Light, Color, and Listing Photos


As discussed in a previous post, lighting coloration can be anything but consistent – especially in real estate photography situations.  Take this sample room for instance:

Bay Window – Sunlight (6000° Kelvin = Blue)
Light Fixture on Ceiling – Bulbs (3500° Kelvin = Yellow-Orange)
Dark Corners – Shadows (7500° Kelvin = Dark Blue)

So with all of these conflicting Kelvin temperatures, how could anyone shoot an accurately colored photo?

In most residential homes, you can simplify your options to either daylight balanced or tungsten balanced.  First, you must determine your primary light source, and then attempt to match the rest of the room to it.  For instance, if a large bay window illuminates the room, then opt for daylight.  If there are no windows, and the primary light source is a ceiling fixture, opt for tungsten. 


When shooting daylight interiors you may choose to work with the natural ambiance, and turn your flash off.  Ensure that your white balance is set to daylight, and use a tripod if the shutter speed is too slow to hold it still by hand.  If you need more light, use your flash (which is also daylight balanced).  More experienced photographers may choose to use a lighting system where the flash is not physically connected to the camera.  Most external flashes today can communicate with the camera or another flash via infrared signals so there is no need to string cables around the room.  You may also choose to turn off any tungsten-balanced interior lights if they affect the coloration of the photo.

When shooting tungsten lit interiors, you might again choose to work with the natural ambiance, and turn your flash off.  Just ensure your white balance is set to tungsten.  Because tungsten light is a lower Kelvin temperature than daylight, you will likely need a tripod if you want to shoot at a lower ISO.  If you need more light, you will have to use your flash.  Yes, you can convert a flash from daylight to tungsten.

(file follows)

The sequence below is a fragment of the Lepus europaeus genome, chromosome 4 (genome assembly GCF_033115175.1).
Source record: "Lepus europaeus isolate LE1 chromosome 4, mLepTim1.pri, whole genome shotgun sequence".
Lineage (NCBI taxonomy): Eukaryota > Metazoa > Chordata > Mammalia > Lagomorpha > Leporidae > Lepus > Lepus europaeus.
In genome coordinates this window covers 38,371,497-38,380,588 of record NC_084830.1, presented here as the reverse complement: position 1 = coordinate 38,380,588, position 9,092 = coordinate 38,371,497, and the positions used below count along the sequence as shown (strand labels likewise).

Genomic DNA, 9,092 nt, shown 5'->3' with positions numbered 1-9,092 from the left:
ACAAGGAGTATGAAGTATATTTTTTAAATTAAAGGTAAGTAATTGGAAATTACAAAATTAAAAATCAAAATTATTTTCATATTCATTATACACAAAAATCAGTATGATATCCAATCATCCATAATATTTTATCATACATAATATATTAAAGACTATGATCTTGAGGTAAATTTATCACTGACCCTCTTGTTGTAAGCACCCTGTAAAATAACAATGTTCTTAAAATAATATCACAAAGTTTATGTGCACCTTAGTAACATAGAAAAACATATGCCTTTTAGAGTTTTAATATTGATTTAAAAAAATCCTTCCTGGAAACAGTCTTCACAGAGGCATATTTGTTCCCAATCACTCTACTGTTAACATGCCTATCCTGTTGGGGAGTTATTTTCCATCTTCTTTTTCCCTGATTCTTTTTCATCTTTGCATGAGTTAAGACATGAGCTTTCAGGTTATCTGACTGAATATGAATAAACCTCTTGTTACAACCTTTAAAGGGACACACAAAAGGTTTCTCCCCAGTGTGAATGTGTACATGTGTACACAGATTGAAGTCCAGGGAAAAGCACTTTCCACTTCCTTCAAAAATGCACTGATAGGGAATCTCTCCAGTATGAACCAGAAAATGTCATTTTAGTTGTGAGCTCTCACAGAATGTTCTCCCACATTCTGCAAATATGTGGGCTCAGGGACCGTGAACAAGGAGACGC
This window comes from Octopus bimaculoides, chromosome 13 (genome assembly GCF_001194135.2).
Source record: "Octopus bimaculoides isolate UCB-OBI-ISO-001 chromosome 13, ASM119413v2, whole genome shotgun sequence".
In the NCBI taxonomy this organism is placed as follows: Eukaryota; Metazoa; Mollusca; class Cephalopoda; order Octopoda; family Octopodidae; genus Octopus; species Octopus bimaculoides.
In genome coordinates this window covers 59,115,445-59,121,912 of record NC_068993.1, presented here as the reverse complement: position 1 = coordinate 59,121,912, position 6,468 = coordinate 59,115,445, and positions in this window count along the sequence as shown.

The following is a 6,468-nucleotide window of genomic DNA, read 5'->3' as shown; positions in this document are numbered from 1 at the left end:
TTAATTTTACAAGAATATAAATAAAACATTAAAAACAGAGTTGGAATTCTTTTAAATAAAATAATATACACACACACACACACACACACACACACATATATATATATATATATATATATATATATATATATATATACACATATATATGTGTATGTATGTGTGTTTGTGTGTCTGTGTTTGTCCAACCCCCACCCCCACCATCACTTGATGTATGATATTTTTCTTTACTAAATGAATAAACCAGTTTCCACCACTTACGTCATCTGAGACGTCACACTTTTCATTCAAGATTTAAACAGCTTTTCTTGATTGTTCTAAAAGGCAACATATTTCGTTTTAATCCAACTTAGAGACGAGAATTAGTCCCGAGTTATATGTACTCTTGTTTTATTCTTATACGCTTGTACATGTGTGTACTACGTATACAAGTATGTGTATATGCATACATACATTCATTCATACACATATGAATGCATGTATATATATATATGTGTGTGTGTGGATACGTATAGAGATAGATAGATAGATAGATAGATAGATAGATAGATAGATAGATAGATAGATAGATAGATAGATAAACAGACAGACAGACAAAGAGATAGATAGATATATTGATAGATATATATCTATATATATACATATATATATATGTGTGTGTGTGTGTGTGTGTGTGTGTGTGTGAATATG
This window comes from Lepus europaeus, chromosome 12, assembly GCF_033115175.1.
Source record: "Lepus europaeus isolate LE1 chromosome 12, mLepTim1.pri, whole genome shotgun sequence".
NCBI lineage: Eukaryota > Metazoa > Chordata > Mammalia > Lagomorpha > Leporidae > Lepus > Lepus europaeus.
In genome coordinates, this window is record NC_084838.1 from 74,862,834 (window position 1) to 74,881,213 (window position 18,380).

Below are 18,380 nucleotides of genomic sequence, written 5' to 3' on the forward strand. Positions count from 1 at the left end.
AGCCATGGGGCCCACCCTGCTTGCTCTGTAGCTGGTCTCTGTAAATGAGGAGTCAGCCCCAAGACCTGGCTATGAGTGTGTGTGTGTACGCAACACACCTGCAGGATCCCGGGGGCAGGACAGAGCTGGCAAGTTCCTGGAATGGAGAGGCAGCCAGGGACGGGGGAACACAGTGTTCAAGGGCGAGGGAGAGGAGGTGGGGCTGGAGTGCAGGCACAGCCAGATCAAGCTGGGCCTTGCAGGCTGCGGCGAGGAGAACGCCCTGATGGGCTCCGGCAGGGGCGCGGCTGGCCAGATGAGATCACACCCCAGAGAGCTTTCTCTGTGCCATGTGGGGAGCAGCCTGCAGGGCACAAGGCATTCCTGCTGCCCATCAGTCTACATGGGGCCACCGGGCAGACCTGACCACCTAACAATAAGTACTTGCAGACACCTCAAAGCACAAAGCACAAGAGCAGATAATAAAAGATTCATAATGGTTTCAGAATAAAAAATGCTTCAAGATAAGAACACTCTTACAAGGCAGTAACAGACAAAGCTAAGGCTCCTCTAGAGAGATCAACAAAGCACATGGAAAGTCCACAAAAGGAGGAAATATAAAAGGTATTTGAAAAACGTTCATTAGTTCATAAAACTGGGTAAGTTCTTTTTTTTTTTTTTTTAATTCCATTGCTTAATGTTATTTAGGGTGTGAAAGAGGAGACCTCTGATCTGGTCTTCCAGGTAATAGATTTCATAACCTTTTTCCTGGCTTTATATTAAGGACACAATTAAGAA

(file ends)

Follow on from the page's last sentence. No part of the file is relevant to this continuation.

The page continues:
To convert your flash you will need:

1)      “Gel/Filter samples booklet” – available at all production/studio lighting stores, and many photography shops.  They are often free and rarely priced over $5. 
2)      Tape
3)      Sturdy Paper

First, loop a 1-inch wide strip of paper around your flash and tape it down.  Cut out the “CTO +.3ND” filter (Color Temperature Orange +.3 Neutral Density Filter) from the sample booklet.  This will be Lee Filter #207 (alternate brands: Cinegel #3405, E-Colour #207).  Lay it over the bulb of the flash and tape it down onto the paper.  You should end up with a scoop-like filter that can be slipped over your flash (see sample before and after).  Now you have a tungsten-balanced flash!


  • It is amazing how much of a difference good lighting can make in terms of the appeal of a home. Experiment with different lighting schemes in your home, you might be surprised how much of a difference the light makes.

  • Bryan says:

    I think the key term in Interior Light’s comment is “experiment.” Although photography can get quite technical, and even frustrating at times, it has always been at great source of fun. Experimenting with your listing photos will only serve to make you a stronger and more diversely skilled shooter.

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